The audio from the introduction to this morning’s gathering is below. Please forgive two things: 1) the audio quality is poor because it is from the room mic, not my mic, and 2) I realized while I was reading from Judges 12:4-6 that I initially mispronounced “shibboleth” as “sibboleth” and decided on the fly that it would cause confusion with two words that sound very similar if I stopped and corrected myself mid-reading. Therefore, I continued the passage swapping “shibboleth” with “sibboleth” and vice versa.
“Threads“, several of you asked “what can we do?” The answer is we’re working on that and we need your creativity. At present we are contacting UWSP to see about extending love to the international students and faculty at the university. You will hear more concerning this. We are also trying to contact some international communities in our area to also spread love. For now I encourage you to do two things: 1) Do as Jesus’s parable of the Good Samaritan teaches us and be a good and loving neighbor – that’s why He ends it with saying “go and do likewise” (Luke 10:37), and 2) contact your senators and representative to let them know your thoughts as a follower of Christ concerning how we treat the foreigner. Your senators and rep if you live in the Point area are:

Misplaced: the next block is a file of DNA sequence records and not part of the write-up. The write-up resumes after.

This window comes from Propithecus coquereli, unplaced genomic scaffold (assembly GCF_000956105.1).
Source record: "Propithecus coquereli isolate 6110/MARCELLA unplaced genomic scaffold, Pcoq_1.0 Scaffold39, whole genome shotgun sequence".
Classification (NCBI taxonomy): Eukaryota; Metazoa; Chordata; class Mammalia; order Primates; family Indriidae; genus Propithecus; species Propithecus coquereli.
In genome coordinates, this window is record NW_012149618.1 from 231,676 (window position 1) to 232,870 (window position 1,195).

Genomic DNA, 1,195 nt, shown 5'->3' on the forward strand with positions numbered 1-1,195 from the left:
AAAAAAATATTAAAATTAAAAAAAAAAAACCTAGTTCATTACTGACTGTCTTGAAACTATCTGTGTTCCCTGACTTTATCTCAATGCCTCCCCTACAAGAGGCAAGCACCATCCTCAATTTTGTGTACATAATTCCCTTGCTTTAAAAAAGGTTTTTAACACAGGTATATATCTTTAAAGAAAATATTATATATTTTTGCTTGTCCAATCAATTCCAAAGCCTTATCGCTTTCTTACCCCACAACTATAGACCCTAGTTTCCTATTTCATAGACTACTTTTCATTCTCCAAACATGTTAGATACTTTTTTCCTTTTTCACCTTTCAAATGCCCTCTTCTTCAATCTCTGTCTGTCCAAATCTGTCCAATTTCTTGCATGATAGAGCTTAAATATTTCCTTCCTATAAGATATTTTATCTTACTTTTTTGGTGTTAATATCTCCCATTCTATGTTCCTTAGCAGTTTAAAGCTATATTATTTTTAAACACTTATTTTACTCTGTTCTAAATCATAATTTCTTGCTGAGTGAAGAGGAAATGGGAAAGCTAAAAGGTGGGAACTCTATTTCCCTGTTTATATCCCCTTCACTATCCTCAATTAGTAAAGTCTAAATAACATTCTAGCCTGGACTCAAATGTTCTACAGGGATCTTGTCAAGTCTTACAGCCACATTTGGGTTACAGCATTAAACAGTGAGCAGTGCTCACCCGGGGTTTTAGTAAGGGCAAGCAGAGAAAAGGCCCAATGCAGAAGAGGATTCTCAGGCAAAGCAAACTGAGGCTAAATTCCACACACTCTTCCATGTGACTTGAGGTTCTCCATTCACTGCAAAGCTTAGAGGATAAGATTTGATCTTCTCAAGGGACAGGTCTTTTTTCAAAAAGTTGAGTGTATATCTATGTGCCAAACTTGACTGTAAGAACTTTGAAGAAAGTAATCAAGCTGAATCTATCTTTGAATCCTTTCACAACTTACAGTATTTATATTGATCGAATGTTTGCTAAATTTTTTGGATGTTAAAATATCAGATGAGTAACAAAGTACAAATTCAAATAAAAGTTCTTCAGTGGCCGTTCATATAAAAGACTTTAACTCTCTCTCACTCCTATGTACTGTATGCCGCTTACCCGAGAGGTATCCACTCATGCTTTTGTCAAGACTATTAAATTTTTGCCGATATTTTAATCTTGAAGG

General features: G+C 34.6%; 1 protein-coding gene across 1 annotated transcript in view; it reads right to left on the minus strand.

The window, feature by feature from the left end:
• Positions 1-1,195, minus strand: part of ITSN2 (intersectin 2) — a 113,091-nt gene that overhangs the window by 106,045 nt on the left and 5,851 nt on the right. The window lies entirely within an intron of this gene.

No matter your politics, whether you are conservative, liberal, libertarian, or, like me, a mutt please get involved and let vales of followers of Christ be heard concerning the “strangers” in our midst and at our doors.
Pam made these pillows a while back. They serve as a very good reminder.
Reading From Margaret Atwood’s book The Handmaid’s Tale right now and was struck last night by the following quote from it.
The Bible is kept locked up, the way people once kept tea locked up, so the servants wouldn’t steal it. It is an incendiary device: who knows what we’d make of it, if we ever got our hands on it? We can be read to from it, by him, but we cannot read.
The Handmaid’s Tale, p.87